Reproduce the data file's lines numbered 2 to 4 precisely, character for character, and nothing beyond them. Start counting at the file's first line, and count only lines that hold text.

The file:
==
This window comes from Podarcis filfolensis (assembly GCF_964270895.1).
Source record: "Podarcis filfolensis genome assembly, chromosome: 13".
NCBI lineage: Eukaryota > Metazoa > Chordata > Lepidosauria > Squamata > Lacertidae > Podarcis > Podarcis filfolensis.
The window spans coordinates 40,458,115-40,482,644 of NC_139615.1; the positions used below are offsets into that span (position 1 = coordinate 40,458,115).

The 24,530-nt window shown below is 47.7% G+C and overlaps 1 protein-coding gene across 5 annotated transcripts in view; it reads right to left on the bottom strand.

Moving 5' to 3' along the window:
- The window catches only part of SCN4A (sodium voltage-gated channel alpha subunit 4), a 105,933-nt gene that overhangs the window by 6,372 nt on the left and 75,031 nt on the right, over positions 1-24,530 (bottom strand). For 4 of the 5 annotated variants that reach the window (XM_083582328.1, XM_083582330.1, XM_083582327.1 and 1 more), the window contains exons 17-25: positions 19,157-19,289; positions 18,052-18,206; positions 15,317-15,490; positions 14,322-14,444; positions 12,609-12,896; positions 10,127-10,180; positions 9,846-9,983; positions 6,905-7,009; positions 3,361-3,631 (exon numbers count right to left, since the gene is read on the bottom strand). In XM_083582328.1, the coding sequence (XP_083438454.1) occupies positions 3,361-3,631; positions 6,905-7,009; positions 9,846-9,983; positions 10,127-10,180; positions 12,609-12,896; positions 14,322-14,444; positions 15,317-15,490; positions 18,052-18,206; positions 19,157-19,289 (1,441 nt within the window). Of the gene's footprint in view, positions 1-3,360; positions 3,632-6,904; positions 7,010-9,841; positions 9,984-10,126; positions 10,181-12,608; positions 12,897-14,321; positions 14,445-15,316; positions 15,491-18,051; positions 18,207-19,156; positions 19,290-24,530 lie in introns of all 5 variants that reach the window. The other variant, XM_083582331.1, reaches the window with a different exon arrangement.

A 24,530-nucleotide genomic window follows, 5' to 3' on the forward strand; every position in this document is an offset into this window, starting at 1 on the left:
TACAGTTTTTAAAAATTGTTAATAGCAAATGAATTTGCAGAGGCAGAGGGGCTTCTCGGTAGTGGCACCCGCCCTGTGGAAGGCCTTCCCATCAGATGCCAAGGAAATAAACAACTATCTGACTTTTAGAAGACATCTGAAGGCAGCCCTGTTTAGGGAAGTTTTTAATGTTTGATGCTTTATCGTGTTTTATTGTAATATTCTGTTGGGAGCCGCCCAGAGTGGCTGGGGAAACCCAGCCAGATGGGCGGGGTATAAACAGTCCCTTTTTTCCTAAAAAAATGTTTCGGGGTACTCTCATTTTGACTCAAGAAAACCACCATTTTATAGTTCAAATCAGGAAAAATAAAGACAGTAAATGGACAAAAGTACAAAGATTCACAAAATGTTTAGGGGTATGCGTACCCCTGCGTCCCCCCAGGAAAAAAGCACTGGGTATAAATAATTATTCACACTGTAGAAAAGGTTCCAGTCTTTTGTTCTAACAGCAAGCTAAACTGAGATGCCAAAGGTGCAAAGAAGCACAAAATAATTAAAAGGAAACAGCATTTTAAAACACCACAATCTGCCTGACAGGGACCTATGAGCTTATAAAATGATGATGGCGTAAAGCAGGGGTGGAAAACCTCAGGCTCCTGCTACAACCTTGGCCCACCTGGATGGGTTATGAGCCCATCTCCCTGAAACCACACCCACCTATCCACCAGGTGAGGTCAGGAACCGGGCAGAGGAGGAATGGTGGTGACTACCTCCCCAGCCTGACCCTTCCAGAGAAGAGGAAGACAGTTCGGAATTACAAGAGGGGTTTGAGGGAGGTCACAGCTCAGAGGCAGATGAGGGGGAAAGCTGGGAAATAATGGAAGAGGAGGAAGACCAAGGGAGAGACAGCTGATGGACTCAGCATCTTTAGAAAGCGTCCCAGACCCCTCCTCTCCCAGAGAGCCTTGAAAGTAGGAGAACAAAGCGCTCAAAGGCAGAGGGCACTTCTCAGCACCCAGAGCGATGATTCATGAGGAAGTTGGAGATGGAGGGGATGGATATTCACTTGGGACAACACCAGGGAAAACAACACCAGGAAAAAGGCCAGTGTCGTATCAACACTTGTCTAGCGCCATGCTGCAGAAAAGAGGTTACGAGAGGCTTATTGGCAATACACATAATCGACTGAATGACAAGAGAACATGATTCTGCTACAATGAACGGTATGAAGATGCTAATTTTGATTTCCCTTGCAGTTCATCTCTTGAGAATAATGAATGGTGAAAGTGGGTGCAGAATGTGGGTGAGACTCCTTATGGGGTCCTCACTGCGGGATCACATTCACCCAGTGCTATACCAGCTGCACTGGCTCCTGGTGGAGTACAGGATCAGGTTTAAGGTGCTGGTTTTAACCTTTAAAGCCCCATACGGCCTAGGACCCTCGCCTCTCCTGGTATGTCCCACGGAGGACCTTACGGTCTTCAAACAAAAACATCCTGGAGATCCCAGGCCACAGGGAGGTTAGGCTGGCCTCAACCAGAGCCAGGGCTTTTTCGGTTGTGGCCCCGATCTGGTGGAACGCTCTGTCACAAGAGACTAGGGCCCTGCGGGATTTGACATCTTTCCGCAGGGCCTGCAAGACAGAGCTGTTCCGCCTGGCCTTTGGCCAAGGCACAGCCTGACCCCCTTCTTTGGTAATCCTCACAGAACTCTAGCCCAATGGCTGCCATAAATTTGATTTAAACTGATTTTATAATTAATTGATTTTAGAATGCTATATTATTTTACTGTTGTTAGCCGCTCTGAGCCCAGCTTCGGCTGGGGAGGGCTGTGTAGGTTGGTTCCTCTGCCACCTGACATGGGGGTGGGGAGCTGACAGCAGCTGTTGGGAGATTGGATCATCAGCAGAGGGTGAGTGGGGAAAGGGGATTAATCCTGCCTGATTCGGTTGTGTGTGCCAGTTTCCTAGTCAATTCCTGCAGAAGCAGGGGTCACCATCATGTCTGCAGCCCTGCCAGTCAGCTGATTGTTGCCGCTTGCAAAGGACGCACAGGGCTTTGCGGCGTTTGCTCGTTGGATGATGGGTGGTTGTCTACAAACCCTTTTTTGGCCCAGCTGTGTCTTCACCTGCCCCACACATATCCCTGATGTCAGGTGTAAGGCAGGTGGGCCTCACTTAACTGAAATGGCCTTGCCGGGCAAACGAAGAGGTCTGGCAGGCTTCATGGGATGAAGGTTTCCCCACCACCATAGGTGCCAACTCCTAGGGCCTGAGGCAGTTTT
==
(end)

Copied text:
Source record: "Podarcis filfolensis genome assembly, chromosome: 13".
NCBI lineage: Eukaryota > Metazoa > Chordata > Lepidosauria > Squamata > Lacertidae > Podarcis > Podarcis filfolensis.
The window spans coordinates 40,458,115-40,482,644 of NC_139615.1; the positions used below are offsets into that span (position 1 = coordinate 40,458,115).